Myel’s treatment included chemo. She needed the support of platelet & plasma transfusions during her treatment. The need for blood products in cancer care is important & often untold. Patients may need blood products regularly due to chemo side effects or surgery complications.

After months of treatment, Myel was told her cancer was in remission in February 2017. “I was more than excited because I survived. I won, and it was time to get my life back! This couldn’t defeat me,” she says.

Myel knows the important role blood products had in helping her get through treatment & encourages others to give. “Everyone needs someone, and this is your time to help someone who needs your blood or platelets. Be a blessing. A pint of blood can help save lives.”

You might not be able to change a cancer diagnosis or treatment, but you can help those going through it by donating blood or platelets. Join the Red Cross and American Cancer Society and make your appointment to #GiveBloodToGiveTime at rcblood.org/3bYtlqn.

The American Red Cross and the American Cancer Society have teamed up this June to encourage people across the country to Give Blood to Give Time and help ensure loved ones have the strength and support they need as they undergo cancer treatment.

According to the American Cancer Society, many patient visits and procedures were forced to delay or cancel early in the pandemic to reduce the risk of exposure to COVID-19. With procedures resuming, blood donations are critical for cancer treatments. Unfortunately, the Red Cross is seeing fewer blood and platelet donors give as the nation begins to climb out of this pandemic. This downturn comes at a time when the Red Cross continues to see strong demand for blood products − including platelets − by hospitals, causing concern for the sufficiency of the blood supply this month and throughout the summer.

We currently have an emergency need for eligible donors to make an appointment now to give platelets to ensure critical patient needs are met. Platelets, the clotting portion of blood primarily given to cancer patients during treatment, must be transfused within five days of donation and, therefore, are always in great demand.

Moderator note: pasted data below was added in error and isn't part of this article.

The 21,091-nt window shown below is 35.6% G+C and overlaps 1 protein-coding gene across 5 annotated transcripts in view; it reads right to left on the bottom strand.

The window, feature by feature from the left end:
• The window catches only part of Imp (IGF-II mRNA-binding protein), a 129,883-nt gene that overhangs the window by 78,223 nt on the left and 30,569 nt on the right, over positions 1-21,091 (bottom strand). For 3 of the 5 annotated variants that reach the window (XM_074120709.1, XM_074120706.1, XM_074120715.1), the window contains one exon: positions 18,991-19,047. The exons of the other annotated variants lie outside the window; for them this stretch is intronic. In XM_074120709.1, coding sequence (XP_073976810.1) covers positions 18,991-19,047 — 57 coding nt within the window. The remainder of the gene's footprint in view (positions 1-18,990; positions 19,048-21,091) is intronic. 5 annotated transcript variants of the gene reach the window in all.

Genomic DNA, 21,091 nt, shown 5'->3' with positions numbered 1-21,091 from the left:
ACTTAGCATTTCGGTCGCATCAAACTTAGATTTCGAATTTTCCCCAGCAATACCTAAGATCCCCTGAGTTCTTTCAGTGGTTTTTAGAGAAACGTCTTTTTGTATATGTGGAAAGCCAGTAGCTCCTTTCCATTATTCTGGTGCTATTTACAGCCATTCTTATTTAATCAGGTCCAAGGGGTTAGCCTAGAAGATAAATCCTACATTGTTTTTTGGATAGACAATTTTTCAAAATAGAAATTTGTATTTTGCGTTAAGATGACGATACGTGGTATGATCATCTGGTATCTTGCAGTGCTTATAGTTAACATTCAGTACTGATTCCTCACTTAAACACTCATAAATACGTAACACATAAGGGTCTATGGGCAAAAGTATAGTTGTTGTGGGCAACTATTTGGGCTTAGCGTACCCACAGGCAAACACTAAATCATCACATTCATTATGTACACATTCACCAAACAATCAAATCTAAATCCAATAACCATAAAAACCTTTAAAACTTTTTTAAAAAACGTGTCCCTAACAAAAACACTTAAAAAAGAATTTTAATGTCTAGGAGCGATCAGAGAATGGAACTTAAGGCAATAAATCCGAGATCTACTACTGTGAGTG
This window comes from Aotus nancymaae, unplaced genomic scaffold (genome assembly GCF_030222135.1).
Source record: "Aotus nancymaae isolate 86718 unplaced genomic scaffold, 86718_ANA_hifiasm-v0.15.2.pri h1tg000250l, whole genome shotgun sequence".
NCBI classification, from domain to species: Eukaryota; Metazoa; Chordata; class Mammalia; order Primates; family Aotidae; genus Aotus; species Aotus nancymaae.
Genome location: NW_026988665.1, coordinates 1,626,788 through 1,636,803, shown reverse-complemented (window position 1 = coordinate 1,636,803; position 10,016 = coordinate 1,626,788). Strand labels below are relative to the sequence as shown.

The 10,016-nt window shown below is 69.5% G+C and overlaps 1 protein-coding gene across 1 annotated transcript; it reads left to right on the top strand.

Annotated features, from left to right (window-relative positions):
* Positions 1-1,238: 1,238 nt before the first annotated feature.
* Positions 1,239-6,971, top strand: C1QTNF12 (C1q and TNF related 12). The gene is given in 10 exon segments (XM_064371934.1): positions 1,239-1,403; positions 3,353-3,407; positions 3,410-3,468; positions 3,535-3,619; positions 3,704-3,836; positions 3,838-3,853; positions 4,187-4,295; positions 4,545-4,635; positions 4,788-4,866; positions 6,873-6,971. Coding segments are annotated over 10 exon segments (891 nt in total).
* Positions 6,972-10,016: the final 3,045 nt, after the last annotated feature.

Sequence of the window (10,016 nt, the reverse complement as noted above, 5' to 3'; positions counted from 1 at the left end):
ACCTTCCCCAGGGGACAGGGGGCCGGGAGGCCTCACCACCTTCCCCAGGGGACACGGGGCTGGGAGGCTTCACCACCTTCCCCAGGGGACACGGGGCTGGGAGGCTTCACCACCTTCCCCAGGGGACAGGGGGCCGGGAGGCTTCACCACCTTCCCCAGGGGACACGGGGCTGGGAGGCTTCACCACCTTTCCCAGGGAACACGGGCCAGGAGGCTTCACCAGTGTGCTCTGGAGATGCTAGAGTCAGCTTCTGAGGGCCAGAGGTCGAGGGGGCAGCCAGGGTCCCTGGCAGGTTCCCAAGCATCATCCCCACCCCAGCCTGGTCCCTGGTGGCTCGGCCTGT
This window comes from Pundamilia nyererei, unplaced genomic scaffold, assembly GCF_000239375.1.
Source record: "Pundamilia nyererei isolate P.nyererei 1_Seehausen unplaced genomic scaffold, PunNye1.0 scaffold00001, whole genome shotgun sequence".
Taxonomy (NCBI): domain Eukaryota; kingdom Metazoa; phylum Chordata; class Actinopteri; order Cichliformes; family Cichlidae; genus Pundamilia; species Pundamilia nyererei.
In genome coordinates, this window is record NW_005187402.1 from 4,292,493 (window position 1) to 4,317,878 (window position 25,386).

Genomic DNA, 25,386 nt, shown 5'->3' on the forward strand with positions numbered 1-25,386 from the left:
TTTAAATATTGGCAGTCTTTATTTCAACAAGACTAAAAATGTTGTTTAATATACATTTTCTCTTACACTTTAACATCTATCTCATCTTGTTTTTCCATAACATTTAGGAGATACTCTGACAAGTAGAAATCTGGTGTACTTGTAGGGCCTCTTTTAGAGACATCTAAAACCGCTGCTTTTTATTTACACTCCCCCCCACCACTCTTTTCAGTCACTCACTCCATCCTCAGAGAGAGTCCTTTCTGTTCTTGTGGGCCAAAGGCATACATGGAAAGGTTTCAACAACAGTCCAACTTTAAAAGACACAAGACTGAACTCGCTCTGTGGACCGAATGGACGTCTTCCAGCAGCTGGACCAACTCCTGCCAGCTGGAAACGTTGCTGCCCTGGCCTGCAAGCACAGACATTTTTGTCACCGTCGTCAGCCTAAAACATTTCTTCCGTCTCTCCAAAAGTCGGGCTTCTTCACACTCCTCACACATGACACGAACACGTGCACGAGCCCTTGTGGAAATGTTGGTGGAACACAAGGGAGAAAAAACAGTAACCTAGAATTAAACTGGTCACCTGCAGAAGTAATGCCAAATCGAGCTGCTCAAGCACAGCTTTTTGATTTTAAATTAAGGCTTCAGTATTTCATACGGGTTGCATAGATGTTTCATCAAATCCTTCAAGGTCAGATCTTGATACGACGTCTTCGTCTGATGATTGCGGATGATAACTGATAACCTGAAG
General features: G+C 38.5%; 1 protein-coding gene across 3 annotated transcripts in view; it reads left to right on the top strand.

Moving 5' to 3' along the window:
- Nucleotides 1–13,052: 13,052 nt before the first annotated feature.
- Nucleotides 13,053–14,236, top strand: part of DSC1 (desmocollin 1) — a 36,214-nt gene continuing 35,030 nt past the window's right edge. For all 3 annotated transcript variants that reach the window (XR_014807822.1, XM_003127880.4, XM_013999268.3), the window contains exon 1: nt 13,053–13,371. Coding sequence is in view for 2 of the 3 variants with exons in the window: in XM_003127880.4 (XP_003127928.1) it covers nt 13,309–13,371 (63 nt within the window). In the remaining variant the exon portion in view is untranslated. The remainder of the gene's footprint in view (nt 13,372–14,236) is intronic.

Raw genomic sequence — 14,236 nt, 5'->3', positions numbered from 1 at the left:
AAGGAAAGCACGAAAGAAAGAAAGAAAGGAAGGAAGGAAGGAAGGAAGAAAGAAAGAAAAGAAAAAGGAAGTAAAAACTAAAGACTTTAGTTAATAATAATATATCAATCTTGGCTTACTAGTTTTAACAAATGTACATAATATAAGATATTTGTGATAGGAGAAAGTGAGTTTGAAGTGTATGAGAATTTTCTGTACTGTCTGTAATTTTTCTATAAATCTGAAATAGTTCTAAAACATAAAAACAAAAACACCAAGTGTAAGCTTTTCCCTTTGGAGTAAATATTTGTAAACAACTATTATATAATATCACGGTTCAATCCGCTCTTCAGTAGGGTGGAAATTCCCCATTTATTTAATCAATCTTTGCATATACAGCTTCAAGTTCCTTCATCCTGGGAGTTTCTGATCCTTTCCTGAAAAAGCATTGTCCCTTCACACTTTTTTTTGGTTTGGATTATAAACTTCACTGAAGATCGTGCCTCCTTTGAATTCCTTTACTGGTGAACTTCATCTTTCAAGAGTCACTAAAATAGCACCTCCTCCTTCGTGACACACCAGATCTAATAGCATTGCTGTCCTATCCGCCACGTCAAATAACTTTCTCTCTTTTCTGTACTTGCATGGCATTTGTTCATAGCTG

Source: American Cancer Society

“Many cancer patients, especially those going through chemotherapy, will have a need for blood products during treatment,” says Dr. Baia Lasky, medical director for the Red Cross. “When someone donates blood or platelets, they may not only help prevent life-threatening bleeding that can cause stroke or relieve some symptoms, like shortness of breath and headaches, but also give patients and their families the time and hope they need to fight back.”

Some types of chemotherapy can damage bone marrow, reducing red blood cell and platelet production. Other times, the cancer itself or surgical procedures cause the need for blood products. About six blood products are needed every minute to help someone going through cancer treatment. Yet only 3% of people in the U.S. give blood. It is vital that more people donate blood and platelets regularly to meet that need.

4 Steps To Prepare Now for Wildfire Threats

After back-to-back years of record-breaking wildfires, this year it’s more critical than ever to get ready now. Like the home and apartment fires we respond to every day, wildfires are dangerous and can spread quickly, giving you only minutes to evacuate.

Getting ready is easy with four steps.

Create an evacuation plan. Include in your plan what to do in case you’re separated from your family during an emergency and for evacuation. Coordinate your plan with your child’s school, your work and your community’s emergency plans. Plan multiple routes to local shelters, register family members with special medical needs as required and make plans for pets. If you already have an emergency plan, talk about it again with family members so everyone knows what to do when an emergency occurs.

Build an emergency kit. Include a gallon of water per person, per day, non-perishable food, a flashlight, battery-powered radio, first aid kit, medications, supplies for an infant if applicable, a multi-purpose tool, personal hygiene items, copies of important papers, cell phone chargers, extra cash, blankets, maps of the area and emergency contact information. Because of the pandemic, include a mask for everyone in your household. If you already have a disaster kit, now is the time make sure the food and water is still okay to consume and that copies of important documents are up to date.

Be informed. Find out how local officials will contact you during a wildfire emergency and how you will get important information, such as evacuation orders.

Download the Red Cross Emergency App. Our free emergency app will help keep you and your loved ones safe with real-time alerts, open Red Cross shelter locations and safety advice on wildfires and other emergencies. To download the app, search for ‘American Red Cross’ in your app store or text “GETEMERGENCY” to 90999.